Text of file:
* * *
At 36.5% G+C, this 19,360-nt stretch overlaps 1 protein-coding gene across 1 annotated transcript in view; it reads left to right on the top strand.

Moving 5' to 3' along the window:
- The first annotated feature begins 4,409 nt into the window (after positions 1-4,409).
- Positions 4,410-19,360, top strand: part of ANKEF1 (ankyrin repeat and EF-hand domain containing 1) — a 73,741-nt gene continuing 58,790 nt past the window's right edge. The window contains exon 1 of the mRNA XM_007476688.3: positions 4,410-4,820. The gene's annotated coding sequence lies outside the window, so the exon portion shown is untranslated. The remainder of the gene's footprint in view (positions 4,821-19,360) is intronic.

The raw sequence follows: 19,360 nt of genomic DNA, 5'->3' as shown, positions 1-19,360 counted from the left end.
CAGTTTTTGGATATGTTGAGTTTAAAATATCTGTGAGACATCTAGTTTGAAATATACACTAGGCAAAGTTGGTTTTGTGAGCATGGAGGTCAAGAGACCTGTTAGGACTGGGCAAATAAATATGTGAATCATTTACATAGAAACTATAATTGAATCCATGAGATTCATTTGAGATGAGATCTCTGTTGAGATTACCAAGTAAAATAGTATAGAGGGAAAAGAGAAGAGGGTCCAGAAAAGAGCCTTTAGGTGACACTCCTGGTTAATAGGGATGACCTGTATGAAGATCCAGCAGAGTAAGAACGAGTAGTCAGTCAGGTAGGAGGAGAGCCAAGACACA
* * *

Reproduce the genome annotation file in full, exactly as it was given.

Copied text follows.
At 36.5% G+C, this 19,360-nt stretch overlaps 1 protein-coding gene across 1 annotated transcript in view; it reads left to right on the top strand.

Moving 5' to 3' along the window:
- The first annotated feature begins 4,409 nt into the window (after positions 1-4,409).
- Positions 4,410-19,360, top strand: part of ANKEF1 (ankyrin repeat and EF-hand domain containing 1) — a 73,741-nt gene continuing 58,790 nt past the window's right edge. The window contains exon 1 of the mRNA XM_007476688.3: positions 4,410-4,820. The gene's annotated coding sequence lies outside the window, so the exon portion shown is untranslated. The remainder of the gene's footprint in view (positions 4,821-19,360) is intronic.

The raw sequence follows: 19,360 nt of genomic DNA, 5'->3' as shown, positions 1-19,360 counted from the left end.
CAGTTTTTGGATATGTTGAGTTTAAAATATCTGTGAGACATCTAGTTTGAAATATACACTAGGCAAAGTTGGTTTTGTGAGCATGGAGGTCAAGAGACCTGTTAGGACTGGGCAAATAAATATGTGAATCATTTACATAGAAACTATAATTGAATCCATGAGATTCATTTGAGATGAGATCTCTGTTGAGATTACCAAGTAAAATAGTATAGAGGGAAAAGAGAAGAGGGTCCAGAAAAGAGCCTTTAGGTGACACTCCTGGTTAATAGGGATGACCTGTATGAAGATCCAGCAGAGTAAGAACGAGTAGTCAGTCAGGTAGGAGGAGAGCCAAGACACA